Thursday, February 23, 2012

Dayton "Dirt" - February 24, 2012

I’m looking forward to our seminar this Saturday as Carol Zeh, our most entertaining speaker will be giving her talk about Hummingbirds. There is so much to know about these wonderful creatures and Carol will be revealing some of the best ways to coax hummingbirds to your own backyard.

The nursery is about to open next week so that we been in a hurry to finish with our cleaning and stocking of goods in the store but the “real” work is in the greenhouse in transplanting geraniums, trimming, fertilizing, potting roses, potting perennials....

I’m really excited about using our new greenhouse with the movable roof for growing perennial plants as it is an entirely new method of growing higher grade perennial. I’m sure I’ll have to make some adjustments in the heating and ventilation as I’m now accustomed to the former greenhouse.

On the radio program this coming Saturday will be a whole host of guests having to do with the Home Builders Association and landscapers displaying their wares at the John S. Knight Center for the Home and Garden Show. For many years the radio program has been broadcasting from the Knight Center but this year the activity for interviewing the vendor participants will be performed in the studio.

One of my guests will be the Reverend Paul Myer’s talking about his Aquaponics system that is a system of growing plants and fish to create a sustainable method for home food production. Paul then will elaborate more on the Aquaponics system at the nursery seminar on March 3rd at 11 a.m.

I’m anxious to learn more about Aquaponics as I have not spoken to Paul since I met him at the nursery last fall.

See you at the nursery tomorrow for the Carol Zeh Hummingbird Program.


Dayton "Dirt" - February 17, 2012

Continuing our Winter Seminar Series will be Cynthia Druckenbrod of the Cleveland Botanical Garden. The Botanical Garden is well worth the visit and is only a short walking distance from the world class Cleveland Museum of Art.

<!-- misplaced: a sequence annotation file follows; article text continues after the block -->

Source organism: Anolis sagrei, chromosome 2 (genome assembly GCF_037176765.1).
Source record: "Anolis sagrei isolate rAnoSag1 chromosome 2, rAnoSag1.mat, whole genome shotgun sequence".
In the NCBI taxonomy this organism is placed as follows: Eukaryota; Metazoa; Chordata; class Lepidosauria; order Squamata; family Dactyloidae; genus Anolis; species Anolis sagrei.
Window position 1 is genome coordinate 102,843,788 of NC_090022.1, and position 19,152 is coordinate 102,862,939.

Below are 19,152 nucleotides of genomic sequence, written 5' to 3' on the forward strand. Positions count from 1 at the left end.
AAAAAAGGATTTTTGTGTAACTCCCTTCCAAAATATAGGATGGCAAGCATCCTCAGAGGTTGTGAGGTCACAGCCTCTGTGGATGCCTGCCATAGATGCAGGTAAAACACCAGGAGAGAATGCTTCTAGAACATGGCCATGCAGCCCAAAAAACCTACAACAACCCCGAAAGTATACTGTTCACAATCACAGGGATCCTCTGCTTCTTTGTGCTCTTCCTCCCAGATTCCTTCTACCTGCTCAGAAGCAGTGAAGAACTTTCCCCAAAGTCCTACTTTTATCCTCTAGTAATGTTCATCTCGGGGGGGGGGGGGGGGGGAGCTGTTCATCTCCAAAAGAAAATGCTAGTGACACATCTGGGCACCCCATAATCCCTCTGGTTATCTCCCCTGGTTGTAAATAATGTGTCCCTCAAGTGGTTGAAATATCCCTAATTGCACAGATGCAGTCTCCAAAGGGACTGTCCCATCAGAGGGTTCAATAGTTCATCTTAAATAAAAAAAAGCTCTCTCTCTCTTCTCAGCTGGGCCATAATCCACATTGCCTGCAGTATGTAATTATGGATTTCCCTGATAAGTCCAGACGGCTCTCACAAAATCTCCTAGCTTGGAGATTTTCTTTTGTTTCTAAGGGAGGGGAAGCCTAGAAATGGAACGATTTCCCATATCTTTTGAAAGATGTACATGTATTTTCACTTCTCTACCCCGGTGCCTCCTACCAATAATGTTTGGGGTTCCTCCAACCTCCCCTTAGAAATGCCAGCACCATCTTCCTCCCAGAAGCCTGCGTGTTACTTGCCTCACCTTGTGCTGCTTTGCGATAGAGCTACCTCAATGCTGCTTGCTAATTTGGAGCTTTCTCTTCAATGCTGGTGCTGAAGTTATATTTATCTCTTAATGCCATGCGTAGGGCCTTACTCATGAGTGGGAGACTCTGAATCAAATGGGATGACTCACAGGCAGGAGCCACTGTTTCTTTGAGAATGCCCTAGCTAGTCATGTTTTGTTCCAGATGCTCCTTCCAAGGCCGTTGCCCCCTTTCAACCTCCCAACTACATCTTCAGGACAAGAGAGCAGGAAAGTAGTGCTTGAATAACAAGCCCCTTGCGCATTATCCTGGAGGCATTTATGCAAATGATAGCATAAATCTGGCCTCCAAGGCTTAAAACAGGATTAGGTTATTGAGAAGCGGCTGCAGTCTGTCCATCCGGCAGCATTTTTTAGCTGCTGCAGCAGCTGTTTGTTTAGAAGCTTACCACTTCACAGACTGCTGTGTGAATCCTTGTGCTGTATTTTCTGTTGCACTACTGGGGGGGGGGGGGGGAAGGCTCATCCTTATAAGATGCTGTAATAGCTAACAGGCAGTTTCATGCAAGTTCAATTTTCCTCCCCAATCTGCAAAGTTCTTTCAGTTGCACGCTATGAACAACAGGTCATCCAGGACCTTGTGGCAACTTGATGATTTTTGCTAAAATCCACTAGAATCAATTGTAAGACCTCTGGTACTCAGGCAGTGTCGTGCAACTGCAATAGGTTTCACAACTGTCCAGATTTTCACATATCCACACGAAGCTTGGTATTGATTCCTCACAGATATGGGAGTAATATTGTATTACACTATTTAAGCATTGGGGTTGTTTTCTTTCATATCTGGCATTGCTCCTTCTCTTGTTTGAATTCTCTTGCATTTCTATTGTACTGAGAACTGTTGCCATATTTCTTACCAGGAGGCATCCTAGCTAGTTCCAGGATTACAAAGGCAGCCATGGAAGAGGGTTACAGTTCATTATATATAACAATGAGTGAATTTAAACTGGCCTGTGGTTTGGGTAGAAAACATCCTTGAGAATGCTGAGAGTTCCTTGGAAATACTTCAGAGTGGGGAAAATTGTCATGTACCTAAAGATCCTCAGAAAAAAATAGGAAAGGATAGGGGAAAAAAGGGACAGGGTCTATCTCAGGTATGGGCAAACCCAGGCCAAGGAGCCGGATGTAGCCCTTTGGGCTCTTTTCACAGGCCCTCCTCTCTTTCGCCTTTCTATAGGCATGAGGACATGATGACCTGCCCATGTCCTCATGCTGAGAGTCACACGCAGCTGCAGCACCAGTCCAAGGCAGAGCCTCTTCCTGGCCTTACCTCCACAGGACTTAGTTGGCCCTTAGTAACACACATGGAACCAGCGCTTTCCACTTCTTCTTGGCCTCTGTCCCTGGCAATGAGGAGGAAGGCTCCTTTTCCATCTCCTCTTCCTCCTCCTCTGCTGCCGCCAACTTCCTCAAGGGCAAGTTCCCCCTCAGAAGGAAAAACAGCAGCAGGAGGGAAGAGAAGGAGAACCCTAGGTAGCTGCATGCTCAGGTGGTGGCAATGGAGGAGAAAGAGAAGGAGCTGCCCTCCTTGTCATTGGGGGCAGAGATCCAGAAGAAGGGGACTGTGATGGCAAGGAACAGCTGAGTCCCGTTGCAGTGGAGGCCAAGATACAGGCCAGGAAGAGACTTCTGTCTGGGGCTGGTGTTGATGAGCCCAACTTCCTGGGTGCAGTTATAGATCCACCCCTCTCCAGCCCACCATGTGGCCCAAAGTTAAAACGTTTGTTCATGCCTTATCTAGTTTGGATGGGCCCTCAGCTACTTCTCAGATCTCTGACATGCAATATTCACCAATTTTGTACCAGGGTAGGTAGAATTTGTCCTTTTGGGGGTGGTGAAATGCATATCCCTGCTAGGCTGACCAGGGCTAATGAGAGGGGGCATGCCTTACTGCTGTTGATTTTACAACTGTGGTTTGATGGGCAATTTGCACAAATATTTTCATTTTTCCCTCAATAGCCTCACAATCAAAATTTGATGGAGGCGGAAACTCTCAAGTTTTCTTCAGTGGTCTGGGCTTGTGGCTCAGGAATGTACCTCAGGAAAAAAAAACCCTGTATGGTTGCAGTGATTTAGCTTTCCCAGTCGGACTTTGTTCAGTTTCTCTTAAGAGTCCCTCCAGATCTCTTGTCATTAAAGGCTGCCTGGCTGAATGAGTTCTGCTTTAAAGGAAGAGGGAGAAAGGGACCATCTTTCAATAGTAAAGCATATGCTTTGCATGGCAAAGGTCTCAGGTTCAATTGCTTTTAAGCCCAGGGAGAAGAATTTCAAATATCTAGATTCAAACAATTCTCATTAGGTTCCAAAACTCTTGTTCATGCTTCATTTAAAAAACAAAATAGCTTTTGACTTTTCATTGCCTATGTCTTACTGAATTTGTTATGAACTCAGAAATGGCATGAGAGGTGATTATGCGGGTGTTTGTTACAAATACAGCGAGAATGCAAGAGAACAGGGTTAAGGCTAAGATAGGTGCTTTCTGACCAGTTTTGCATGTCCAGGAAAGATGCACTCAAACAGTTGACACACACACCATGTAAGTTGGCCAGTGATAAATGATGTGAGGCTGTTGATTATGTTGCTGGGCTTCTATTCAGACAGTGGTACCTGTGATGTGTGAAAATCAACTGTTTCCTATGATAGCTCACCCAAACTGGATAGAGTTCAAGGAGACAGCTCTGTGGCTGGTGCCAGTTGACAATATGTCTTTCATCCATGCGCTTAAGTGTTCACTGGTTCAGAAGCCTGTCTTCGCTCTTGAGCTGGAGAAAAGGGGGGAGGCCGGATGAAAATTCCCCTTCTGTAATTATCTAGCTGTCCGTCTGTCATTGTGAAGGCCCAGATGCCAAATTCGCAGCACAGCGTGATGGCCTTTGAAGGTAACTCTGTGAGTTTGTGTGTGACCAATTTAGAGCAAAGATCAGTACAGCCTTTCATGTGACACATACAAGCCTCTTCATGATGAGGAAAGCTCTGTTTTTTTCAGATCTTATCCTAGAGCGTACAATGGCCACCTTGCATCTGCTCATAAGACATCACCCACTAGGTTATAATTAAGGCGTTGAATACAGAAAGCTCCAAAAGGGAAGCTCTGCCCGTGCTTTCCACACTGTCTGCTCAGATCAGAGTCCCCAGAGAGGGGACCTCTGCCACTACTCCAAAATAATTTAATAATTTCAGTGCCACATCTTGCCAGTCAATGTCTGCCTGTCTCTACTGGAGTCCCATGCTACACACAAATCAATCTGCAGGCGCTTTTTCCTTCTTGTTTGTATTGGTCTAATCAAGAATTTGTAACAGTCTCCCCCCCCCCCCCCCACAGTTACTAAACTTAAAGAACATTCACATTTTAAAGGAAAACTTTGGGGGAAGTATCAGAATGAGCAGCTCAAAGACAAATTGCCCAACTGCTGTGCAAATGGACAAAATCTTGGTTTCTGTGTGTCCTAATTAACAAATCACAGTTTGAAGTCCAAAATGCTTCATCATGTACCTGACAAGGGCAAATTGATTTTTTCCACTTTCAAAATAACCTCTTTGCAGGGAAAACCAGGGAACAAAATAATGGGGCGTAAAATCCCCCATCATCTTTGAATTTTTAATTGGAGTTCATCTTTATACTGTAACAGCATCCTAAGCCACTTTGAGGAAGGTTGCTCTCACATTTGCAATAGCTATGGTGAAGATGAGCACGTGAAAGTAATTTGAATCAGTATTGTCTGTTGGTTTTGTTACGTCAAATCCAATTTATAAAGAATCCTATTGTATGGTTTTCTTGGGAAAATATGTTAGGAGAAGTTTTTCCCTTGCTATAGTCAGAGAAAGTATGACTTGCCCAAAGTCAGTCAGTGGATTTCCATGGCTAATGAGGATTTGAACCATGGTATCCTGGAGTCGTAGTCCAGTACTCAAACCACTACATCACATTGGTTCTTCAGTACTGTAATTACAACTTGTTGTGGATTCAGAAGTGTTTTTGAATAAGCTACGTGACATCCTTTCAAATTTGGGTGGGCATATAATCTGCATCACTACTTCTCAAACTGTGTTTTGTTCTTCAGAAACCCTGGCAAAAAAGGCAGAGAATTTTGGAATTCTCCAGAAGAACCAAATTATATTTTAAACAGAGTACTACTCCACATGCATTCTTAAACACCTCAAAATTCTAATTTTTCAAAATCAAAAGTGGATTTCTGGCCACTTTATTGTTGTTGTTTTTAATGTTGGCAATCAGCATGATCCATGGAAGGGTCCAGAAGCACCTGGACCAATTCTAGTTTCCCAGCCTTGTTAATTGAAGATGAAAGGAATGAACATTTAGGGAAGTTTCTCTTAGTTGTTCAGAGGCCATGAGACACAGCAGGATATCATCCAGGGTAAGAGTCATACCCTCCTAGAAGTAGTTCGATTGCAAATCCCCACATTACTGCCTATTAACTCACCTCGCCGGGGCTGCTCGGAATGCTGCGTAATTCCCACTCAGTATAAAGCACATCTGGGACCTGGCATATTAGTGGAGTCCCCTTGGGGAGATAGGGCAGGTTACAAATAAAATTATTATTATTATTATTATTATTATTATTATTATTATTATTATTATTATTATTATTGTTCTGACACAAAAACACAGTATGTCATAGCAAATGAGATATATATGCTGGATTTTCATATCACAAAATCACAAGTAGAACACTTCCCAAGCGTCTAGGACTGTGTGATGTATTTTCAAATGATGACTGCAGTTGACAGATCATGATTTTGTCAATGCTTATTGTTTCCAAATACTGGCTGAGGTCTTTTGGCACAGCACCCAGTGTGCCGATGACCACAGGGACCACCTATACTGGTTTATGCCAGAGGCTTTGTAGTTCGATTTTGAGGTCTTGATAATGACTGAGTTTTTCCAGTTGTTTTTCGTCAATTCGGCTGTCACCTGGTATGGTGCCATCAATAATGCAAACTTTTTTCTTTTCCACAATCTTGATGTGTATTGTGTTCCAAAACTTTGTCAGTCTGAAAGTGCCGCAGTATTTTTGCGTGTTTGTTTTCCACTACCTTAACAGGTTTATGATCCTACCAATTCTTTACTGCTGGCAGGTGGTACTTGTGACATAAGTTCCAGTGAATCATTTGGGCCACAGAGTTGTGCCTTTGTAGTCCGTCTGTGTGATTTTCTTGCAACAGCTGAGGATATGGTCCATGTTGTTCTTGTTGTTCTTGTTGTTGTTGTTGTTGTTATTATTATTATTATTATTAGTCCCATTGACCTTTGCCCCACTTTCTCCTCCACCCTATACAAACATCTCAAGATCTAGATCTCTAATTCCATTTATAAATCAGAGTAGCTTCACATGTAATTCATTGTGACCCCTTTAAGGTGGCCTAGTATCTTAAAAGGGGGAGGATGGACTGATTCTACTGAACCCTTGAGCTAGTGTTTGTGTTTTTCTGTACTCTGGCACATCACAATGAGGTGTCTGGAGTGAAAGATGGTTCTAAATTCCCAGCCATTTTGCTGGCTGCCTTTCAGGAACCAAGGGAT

As part of the garden community outreach and educational function, Cynthia will be speaking about gardening trends-new concepts in gardening incorporating newer and new plants. Cynthia is an excellent speaker in that our seminar last year we booked her talk on attracting butterflies to the garden.

Next week we’ll be potting roses, sticking another 10,000 cuttings of annual flowers and getting ready to pot up thousands of perennial plant plugs, as we call them, to grow on for sale in late April and early May.

This year will be the first time that we are trying out our new movable roof greenhouse that will give us ultimate automatic control of heating and ventilation with its advanced weather station and computerized controls. The result should be plants that are of better quality and not so stretched as some were in our former greenhouse that we are now using for heat loving annual flowers.

Don’t forget to plan next week to attend Carol Zeh’s program about Hummingbirds in the garden on February 25th at 11 a.m. Carol will be my guest tomorrow on the radio on Ready, Set, Grow between 8 a.m. and 10 a.m. Have all your questions ready but do save some for the February 25th seminar.


Friday, February 10, 2012

Dayton "Dirt" - February 10, 2012

This weekend being more like February than March or April will bring some welcome relief from the seemingly abnormal warm temperatures. Any gardener knows the consequences of warm weather pushing growth this early in the season.